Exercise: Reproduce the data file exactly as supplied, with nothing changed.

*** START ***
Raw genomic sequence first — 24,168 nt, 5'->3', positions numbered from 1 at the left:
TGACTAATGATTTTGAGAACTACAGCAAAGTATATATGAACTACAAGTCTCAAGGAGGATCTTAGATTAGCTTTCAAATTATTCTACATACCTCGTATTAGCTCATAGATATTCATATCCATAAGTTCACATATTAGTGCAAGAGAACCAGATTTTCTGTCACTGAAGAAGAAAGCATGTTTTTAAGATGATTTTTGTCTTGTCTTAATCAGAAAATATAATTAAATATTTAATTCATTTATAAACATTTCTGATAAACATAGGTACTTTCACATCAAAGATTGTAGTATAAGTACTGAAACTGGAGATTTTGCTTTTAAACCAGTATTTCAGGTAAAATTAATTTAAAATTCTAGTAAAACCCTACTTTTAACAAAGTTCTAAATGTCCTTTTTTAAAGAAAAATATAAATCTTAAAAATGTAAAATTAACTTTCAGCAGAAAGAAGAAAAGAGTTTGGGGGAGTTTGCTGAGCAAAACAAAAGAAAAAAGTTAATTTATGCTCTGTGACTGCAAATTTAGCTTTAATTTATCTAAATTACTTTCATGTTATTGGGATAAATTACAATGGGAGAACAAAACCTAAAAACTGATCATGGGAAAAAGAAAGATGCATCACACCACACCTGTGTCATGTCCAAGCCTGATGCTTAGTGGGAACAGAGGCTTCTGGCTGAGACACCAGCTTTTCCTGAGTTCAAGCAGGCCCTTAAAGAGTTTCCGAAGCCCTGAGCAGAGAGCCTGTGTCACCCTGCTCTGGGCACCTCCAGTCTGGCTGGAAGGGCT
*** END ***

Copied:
Raw genomic sequence first — 24,168 nt, 5'->3', positions numbered from 1 at the left:
TGACTAATGATTTTGAGAACTACAGCAAAGTATATATGAACTACAAGTCTCAAGGAGGATCTTAGATTAGCTTTCAAATTATTCTACATACCTCGTATTAGCTCATAGATATTCATATCCATAAGTTCACATATTAGTGCAAGAGAACCAGATTTTCTGTCACTGAAGAAGAAAGCATGTTTTTAAGATGATTTTTGTCTTGTCTTAATCAGAAAATATAATTAAATATTTAATTCATTTATAAACATTTCTGATAAACATAGGTACTTTCACATCAAAGATTGTAGTATAAGTACTGAAACTGGAGATTTTGCTTTTAAACCAGTATTTCAGGTAAAATTAATTTAAAATTCTAGTAAAACCCTACTTTTAACAAAGTTCTAAATGTCCTTTTTTAAAGAAAAATATAAATCTTAAAAATGTAAAATTAACTTTCAGCAGAAAGAAGAAAAGAGTTTGGGGGAGTTTGCTGAGCAAAACAAAAGAAAAAAGTTAATTTATGCTCTGTGACTGCAAATTTAGCTTTAATTTATCTAAATTACTTTCATGTTATTGGGATAAATTACAATGGGAGAACAAAACCTAAAAACTGATCATGGGAAAAAGAAAGATGCATCACACCACACCTGTGTCATGTCCAAGCCTGATGCTTAGTGGGAACAGAGGCTTCTGGCTGAGACACCAGCTTTTCCTGAGTTCAAGCAGGCCCTTAAAGAGTTTCCGAAGCCCTGAGCAGAGAGCCTGTGTCACCCTGCTCTGGGCACCTCCAGTCTGGCTGGAAGGGCT